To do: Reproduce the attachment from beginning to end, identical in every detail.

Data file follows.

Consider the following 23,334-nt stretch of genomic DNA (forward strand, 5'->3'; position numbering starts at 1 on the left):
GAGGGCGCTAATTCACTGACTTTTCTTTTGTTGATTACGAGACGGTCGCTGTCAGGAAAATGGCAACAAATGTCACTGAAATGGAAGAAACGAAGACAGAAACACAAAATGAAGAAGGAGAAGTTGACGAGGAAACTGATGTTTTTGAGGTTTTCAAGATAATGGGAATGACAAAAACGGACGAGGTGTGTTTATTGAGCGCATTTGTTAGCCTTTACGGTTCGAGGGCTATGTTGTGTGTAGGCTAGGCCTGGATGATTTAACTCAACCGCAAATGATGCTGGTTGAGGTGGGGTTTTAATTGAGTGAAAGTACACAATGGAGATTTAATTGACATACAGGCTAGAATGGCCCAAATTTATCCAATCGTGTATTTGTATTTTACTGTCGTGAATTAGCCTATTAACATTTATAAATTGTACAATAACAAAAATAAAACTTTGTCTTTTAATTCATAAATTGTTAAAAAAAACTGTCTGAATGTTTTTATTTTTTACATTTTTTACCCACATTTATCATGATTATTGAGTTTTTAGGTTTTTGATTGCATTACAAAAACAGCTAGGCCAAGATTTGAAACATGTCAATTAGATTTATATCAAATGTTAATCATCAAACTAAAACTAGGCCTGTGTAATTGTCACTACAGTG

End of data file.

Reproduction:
Consider the following 23,334-nt stretch of genomic DNA (forward strand, 5'->3'; position numbering starts at 1 on the left):
GAGGGCGCTAATTCACTGACTTTTCTTTTGTTGATTACGAGACGGTCGCTGTCAGGAAAATGGCAACAAATGTCACTGAAATGGAAGAAACGAAGACAGAAACACAAAATGAAGAAGGAGAAGTTGACGAGGAAACTGATGTTTTTGAGGTTTTCAAGATAATGGGAATGACAAAAACGGACGAGGTGTGTTTATTGAGCGCATTTGTTAGCCTTTACGGTTCGAGGGCTATGTTGTGTGTAGGCTAGGCCTGGATGATTTAACTCAACCGCAAATGATGCTGGTTGAGGTGGGGTTTTAATTGAGTGAAAGTACACAATGGAGATTTAATTGACATACAGGCTAGAATGGCCCAAATTTATCCAATCGTGTATTTGTATTTTACTGTCGTGAATTAGCCTATTAACATTTATAAATTGTACAATAACAAAAATAAAACTTTGTCTTTTAATTCATAAATTGTTAAAAAAAACTGTCTGAATGTTTTTATTTTTTACATTTTTTACCCACATTTATCATGATTATTGAGTTTTTAGGTTTTTGATTGCATTACAAAAACAGCTAGGCCAAGATTTGAAACATGTCAATTAGATTTATATCAAATGTTAATCATCAAACTAAAACTAGGCCTGTGTAATTGTCACTACAGTG